Piotrek: Hard to say. With my TBR as long as it is, I mostly read series already finished, and books published years ago. I don’t want to insert a GRRM joke here, as these stopped being funny years ago 😉
What is one misconception about fantasy you would like to lay to rest?
Piotrek: The one that fantasy is somehow not proper literature, that including fantastical elements somehow makes it less serious. This silly superstition still lingers among some close minded people, and I would like to see it vanished forever 🙂 There was a short post about it early in blog’s history…
Ola: Again, I second that. How come Shakespeare can be rightly considered a titan of world literature, but modern authors implementing the same fantastical elements can only be “fantasy authors”?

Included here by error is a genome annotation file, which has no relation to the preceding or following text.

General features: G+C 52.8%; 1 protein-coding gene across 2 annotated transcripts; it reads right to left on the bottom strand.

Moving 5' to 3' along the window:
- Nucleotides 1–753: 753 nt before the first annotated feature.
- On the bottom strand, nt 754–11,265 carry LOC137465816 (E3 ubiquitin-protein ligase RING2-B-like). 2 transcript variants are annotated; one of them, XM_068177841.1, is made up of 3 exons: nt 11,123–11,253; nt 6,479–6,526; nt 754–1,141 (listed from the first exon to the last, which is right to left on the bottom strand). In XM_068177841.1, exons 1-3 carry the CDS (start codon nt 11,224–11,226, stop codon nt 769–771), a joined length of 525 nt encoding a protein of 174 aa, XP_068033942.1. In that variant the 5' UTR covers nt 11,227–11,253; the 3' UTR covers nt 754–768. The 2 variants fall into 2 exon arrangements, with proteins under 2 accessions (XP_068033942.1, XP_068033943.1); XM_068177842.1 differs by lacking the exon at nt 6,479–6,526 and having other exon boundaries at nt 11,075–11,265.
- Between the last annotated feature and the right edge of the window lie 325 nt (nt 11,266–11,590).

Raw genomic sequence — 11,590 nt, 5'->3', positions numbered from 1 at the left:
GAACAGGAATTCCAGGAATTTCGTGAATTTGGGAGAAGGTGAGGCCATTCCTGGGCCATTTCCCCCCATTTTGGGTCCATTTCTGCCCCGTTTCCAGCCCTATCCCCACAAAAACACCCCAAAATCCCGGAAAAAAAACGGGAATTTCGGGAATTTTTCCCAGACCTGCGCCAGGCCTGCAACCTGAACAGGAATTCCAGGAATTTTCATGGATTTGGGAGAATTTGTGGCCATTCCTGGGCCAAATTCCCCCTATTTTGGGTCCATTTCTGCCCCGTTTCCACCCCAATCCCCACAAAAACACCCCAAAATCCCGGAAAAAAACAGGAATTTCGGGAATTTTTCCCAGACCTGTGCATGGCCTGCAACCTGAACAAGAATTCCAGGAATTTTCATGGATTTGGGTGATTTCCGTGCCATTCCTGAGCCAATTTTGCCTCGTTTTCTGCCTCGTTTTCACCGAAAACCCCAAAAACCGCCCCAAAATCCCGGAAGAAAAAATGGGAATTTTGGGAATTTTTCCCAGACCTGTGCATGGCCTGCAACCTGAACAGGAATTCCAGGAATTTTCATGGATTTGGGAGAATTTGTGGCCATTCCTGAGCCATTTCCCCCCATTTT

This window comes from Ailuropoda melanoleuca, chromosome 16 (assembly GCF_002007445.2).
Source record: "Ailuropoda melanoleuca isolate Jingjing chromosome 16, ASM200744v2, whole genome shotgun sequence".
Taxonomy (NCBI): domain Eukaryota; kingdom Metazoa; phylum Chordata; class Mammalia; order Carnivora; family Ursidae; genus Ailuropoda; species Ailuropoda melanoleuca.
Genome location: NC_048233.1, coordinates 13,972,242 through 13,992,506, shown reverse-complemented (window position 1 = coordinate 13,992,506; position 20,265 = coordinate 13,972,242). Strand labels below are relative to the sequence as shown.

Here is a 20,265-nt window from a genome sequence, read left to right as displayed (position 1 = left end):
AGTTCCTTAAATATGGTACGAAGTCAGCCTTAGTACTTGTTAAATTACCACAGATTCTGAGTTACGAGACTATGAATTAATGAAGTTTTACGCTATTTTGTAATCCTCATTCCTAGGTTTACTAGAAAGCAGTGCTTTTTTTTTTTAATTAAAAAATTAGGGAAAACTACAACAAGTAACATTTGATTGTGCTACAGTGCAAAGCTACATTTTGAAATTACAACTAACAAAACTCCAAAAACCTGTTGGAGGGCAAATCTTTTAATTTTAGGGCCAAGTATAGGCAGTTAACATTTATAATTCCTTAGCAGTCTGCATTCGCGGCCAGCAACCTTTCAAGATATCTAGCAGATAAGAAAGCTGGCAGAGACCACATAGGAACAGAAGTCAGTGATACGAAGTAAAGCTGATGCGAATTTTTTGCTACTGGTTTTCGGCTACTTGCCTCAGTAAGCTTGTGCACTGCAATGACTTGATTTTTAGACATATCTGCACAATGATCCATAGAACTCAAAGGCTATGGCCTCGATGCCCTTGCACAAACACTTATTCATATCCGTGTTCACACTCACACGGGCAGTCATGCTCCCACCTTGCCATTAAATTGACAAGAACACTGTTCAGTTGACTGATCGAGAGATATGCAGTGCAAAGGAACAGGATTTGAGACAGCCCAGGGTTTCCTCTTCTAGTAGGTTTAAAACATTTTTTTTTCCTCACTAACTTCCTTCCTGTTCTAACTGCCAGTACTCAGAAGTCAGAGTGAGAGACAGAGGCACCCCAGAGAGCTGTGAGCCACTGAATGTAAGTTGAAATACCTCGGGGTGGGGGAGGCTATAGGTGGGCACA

If someone had never read a fantasy before and asked you to recommend the first 3 books that come to mind as places to start, what would those recommendations be?
Piotrek: I’d ask some questions first. My answer would depend on person’s age, interests, favourite non-fantasy books… it might be Hobbit, Harry Potter or one of the Discworld books, or something dark and bloody, like the Black Company series.
Ola: Le Guin’s A Wizard of Earthsea for all! Well, mostly maybe for mythology/anthropology lovers ;). Tolkien’s Hobbit for those adventurous at heart. And for those young and delighting in creepy, maybe Meggitt-Phillips’s The Beast and the Bethany would be a good place to start, or Roald Dahl’s books, even before Harry Potter.
What’s the site that you like to visit for reviews, author interviews and all things fantasy?
Piotrek: Apart from blogs? Tor is the last one I regularly visit…